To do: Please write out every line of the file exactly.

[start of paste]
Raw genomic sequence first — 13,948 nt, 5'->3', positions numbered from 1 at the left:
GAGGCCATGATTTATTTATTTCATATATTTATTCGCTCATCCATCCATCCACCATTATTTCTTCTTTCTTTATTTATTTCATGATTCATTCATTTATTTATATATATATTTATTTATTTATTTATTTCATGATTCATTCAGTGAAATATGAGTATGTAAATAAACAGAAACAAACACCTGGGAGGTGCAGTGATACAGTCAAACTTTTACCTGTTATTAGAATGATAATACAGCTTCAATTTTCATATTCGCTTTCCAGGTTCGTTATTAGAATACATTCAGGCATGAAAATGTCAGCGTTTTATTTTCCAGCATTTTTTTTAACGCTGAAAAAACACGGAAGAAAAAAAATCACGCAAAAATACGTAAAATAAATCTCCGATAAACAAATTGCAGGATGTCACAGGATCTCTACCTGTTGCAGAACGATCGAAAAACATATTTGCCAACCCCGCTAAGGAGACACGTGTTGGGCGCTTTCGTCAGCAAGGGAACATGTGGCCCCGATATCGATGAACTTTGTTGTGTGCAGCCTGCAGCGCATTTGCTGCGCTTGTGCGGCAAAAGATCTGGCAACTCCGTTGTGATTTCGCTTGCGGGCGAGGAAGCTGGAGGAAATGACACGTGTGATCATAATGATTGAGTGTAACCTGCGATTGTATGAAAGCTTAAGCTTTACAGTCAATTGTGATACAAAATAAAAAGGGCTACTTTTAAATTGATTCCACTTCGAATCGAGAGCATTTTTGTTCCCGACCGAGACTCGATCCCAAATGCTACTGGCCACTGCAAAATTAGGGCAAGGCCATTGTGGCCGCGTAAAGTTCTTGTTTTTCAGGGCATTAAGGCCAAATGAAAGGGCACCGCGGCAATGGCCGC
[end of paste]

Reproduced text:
Raw genomic sequence first — 13,948 nt, 5'->3', positions numbered from 1 at the left:
GAGGCCATGATTTATTTATTTCATATATTTATTCGCTCATCCATCCATCCACCATTATTTCTTCTTTCTTTATTTATTTCATGATTCATTCATTTATTTATATATATATTTATTTATTTATTTATTTCATGATTCATTCAGTGAAATATGAGTATGTAAATAAACAGAAACAAACACCTGGGAGGTGCAGTGATACAGTCAAACTTTTACCTGTTATTAGAATGATAATACAGCTTCAATTTTCATATTCGCTTTCCAGGTTCGTTATTAGAATACATTCAGGCATGAAAATGTCAGCGTTTTATTTTCCAGCATTTTTTTTAACGCTGAAAAAACACGGAAGAAAAAAAATCACGCAAAAATACGTAAAATAAATCTCCGATAAACAAATTGCAGGATGTCACAGGATCTCTACCTGTTGCAGAACGATCGAAAAACATATTTGCCAACCCCGCTAAGGAGACACGTGTTGGGCGCTTTCGTCAGCAAGGGAACATGTGGCCCCGATATCGATGAACTTTGTTGTGTGCAGCCTGCAGCGCATTTGCTGCGCTTGTGCGGCAAAAGATCTGGCAACTCCGTTGTGATTTCGCTTGCGGGCGAGGAAGCTGGAGGAAATGACACGTGTGATCATAATGATTGAGTGTAACCTGCGATTGTATGAAAGCTTAAGCTTTACAGTCAATTGTGATACAAAATAAAAAGGGCTACTTTTAAATTGATTCCACTTCGAATCGAGAGCATTTTTGTTCCCGACCGAGACTCGATCCCAAATGCTACTGGCCACTGCAAAATTAGGGCAAGGCCATTGTGGCCGCGTAAAGTTCTTGTTTTTCAGGGCATTAAGGCCAAATGAAAGGGCACCGCGGCAATGGCCGC